Pleasingly reminiscent of giant jellyfish Nathalie Dewez’s Inner Light family, created with crystal glass manufacturer Val Saint Lambert, are crafted from two layers of crystal, the inner etched, the outer sanded to serve as a projection surface, LEDs proving the light. Not only interesting on account of their illumination, or resemblance to giant jelly fish, but also their scale: such objects are rarely that big, that dominant that robust. Or would work if they were. And staying on things animaltastic, the Bee Chair by Xavier Lust created in collaboration with Charles Schambourg by Nacarat reminded us greatly of works by Edward J Wormley. And believe us we never thought we’d see the day we’d namecheck Xavier Lust and Edward J Wormley in the same sentence. Having the advantage of not being the pairings first joint project, but thereby also lacking a little bit of the risk and volatility we so enjoy when the pairings are selected at random, Bee, as the name implies and the pointed base illustrates, takes its inspiration from, the Bee, and is a formally very pleasing work, not least because there is something unmistakably classical in its deportment, albeit in that abstracted contemporary manner that makes Wormley furniture so alluring. Alone the comfort question remained with us unanswered.
The New Belgians is not only a reminder to The Established Belgians that everyones’ time is eventually up, but also the joint Walloon/Brussels presence at SaloneSatellite Milan: we’ve always been too scared to ask why Flanders don’t join/aren’t invited. In affaires belges we tend to keep our distance.
Although we understand that part of The New Belgians exhibition concept is about avoiding unnecessary resource waste in context of the project presentations, and appreciate that when considered against the environmental irresponsibility that is Milan, the presentation at MAD Brussels does suffer a little from the space: both the gaping voids between the objects and the lack of relation between object and its immediate environment. In a smaller gallery space such a concept would work, in the MAD cavern it doesn’t quite, rather leaves them hanging, exposed and friendless. Something which thankfully doesn’t distract from the works themselves.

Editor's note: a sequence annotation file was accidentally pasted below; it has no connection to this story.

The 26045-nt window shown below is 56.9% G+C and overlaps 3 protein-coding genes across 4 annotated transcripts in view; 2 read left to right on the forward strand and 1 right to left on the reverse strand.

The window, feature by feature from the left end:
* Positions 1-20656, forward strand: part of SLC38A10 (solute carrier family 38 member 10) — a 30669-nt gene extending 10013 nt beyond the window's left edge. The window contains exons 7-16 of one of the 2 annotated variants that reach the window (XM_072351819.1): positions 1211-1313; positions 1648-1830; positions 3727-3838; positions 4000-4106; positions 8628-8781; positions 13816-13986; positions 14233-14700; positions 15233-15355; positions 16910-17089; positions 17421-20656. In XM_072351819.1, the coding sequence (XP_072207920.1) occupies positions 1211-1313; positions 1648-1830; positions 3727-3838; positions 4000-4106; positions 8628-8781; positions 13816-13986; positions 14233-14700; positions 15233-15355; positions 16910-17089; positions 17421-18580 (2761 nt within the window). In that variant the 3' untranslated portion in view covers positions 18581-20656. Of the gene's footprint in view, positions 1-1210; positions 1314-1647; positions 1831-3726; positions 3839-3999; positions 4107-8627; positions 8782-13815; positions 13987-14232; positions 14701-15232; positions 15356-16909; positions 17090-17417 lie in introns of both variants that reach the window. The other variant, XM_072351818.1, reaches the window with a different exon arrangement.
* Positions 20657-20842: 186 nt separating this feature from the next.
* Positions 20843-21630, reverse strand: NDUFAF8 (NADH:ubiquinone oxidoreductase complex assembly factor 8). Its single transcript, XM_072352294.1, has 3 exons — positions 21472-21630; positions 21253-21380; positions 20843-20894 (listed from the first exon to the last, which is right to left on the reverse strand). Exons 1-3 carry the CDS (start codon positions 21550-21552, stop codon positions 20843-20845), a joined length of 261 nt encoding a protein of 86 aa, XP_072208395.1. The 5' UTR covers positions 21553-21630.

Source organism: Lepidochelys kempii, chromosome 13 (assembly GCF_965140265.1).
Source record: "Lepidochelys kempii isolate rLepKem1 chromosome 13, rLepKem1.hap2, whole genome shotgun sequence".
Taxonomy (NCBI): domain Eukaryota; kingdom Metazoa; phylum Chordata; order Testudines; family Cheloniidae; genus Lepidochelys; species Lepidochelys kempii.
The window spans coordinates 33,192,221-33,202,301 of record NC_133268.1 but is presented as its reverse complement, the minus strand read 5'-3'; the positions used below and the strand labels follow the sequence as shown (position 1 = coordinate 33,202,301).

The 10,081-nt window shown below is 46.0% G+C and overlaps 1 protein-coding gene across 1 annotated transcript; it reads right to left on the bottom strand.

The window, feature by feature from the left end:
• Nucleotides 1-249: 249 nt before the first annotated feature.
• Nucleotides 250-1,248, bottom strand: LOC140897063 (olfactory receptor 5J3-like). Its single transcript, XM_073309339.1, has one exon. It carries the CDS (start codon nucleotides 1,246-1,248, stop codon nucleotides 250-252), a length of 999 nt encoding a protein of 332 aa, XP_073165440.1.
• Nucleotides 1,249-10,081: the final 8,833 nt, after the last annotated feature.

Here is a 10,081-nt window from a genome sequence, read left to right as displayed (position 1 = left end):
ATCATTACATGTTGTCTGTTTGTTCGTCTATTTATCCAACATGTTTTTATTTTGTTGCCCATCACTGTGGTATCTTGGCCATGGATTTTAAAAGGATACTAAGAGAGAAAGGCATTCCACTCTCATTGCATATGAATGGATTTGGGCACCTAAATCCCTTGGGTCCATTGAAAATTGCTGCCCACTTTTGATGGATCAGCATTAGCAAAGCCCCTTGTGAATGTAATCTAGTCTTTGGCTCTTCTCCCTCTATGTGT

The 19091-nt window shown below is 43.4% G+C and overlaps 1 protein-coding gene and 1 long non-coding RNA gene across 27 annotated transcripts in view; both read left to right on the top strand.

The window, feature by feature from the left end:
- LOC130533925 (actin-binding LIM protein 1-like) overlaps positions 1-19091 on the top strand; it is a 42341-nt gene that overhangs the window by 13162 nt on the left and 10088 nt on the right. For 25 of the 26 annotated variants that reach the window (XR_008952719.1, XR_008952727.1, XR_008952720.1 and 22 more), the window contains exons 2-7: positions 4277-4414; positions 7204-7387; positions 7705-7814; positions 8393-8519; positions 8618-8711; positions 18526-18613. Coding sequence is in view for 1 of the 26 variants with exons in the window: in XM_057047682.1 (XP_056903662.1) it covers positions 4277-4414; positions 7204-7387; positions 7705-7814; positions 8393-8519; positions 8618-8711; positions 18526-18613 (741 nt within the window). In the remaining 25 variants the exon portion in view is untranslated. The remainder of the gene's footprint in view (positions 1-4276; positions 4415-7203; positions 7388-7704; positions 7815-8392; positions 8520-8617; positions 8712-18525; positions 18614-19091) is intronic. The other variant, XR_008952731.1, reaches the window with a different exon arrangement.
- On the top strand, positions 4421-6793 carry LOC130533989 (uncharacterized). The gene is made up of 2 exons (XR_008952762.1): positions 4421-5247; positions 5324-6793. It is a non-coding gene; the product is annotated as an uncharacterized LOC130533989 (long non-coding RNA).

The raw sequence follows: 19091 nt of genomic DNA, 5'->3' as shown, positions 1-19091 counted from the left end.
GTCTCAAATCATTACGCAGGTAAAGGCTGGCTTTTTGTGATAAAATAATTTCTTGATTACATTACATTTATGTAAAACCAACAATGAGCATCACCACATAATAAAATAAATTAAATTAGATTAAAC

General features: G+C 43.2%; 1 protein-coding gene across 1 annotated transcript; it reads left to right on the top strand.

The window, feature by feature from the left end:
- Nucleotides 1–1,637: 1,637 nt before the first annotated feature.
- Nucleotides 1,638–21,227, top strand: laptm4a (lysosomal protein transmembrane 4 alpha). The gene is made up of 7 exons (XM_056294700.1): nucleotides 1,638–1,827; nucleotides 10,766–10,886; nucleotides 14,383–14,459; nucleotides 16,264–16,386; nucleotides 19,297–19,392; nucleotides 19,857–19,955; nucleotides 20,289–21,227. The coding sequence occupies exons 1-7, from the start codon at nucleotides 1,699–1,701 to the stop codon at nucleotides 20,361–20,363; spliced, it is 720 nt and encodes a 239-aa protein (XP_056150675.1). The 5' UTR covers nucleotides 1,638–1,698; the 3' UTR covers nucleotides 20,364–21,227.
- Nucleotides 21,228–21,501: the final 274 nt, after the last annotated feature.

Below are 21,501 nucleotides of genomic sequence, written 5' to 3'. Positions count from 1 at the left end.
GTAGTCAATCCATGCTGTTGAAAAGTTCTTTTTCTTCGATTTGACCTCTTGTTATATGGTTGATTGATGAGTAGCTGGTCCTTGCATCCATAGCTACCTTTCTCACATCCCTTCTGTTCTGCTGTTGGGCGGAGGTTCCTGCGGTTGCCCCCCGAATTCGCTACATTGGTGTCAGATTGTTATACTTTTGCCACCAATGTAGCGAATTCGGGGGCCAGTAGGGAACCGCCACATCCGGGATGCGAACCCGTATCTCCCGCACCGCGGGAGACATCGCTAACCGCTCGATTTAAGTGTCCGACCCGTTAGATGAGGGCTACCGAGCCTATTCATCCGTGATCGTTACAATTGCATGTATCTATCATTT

The 2017 New Belgians edition featuring half a dozen designers from which the stand out object for us is/was the O-Line lamp by Laurent Verly. Rigid yet flexible like a lasso rope the O-Line can be rolled up into a compact(ish) lamp or stood aloft like an attacking cobra. Or placed pretty much anywhere in between.
Elsewhere lighting features heavily in The New Belgians 2017 including Roxane by Romy Di Donato, Venise by Pauline Plus Luis and the family of shape shifting lamps Vector equilibrium by Nicolas Brevers. In addition the showcase presents the vertical backrest/leaning post Paradosso by Pierre-Emmanuel Vandeputte and the Smock seat cover collection by Coralie Miessen
Beyond Belgitude and The New Begians MAD Brussels is also hosting an exhibition of photos by Laetitia Bica which document the Belgitde cooperations, a WallpaperSTORE* pop-up shop and some very brief, yet very informative, portraits of Brussels creatives by the magazine Feeling Wonen/Gael Maison. While we can also recommend taking a sneaky peak into the MAD cafeteria, furnished as it is with Brussels furniture from the likes of Benoît Deneufbourg and Ateliers J&J.
Belgium is Design: Belgitude & The New Belgians runs at MAD Brussels, 10 Place du Nouveau Marché aux Grains/Nieuwe Graanmarkt, 1000 Brussels until Sunday October 8th
Full details on MAD Brussels, Belgitude and The New Belgians can be found at http://new.mad.brussels
On Belgium is Design at www.belgiumisdesign.be
And for all in or near Brussels in September full details of the Brussels Design September programme can be found at www.designseptember.be